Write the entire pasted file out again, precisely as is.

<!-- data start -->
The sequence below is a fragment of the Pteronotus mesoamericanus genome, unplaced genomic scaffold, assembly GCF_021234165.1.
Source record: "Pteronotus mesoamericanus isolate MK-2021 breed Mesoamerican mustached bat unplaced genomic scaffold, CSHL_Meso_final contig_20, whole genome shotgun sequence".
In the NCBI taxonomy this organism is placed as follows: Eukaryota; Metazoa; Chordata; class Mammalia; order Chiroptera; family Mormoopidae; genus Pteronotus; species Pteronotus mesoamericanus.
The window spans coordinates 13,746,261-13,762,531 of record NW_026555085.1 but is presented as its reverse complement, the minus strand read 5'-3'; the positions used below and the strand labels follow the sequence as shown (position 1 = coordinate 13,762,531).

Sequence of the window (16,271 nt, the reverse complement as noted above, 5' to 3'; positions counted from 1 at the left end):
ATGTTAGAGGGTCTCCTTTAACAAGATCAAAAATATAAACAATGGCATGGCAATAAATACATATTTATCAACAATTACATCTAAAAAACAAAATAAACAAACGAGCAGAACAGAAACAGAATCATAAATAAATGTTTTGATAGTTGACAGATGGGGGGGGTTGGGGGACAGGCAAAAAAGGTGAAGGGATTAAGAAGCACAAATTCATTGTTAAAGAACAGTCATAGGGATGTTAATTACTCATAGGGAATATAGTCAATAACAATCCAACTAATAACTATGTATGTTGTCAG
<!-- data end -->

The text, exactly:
The sequence below is a fragment of the Pteronotus mesoamericanus genome, unplaced genomic scaffold, assembly GCF_021234165.1.
Source record: "Pteronotus mesoamericanus isolate MK-2021 breed Mesoamerican mustached bat unplaced genomic scaffold, CSHL_Meso_final contig_20, whole genome shotgun sequence".
In the NCBI taxonomy this organism is placed as follows: Eukaryota; Metazoa; Chordata; class Mammalia; order Chiroptera; family Mormoopidae; genus Pteronotus; species Pteronotus mesoamericanus.
The window spans coordinates 13,746,261-13,762,531 of record NW_026555085.1 but is presented as its reverse complement, the minus strand read 5'-3'; the positions used below and the strand labels follow the sequence as shown (position 1 = coordinate 13,762,531).

Sequence of the window (16,271 nt, the reverse complement as noted above, 5' to 3'; positions counted from 1 at the left end):
ATGTTAGAGGGTCTCCTTTAACAAGATCAAAAATATAAACAATGGCATGGCAATAAATACATATTTATCAACAATTACATCTAAAAAACAAAATAAACAAACGAGCAGAACAGAAACAGAATCATAAATAAATGTTTTGATAGTTGACAGATGGGGGGGGTTGGGGGACAGGCAAAAAAGGTGAAGGGATTAAGAAGCACAAATTCATTGTTAAAGAACAGTCATAGGGATGTTAATTACTCATAGGGAATATAGTCAATAACAATCCAACTAATAACTATGTATGTTGTCAG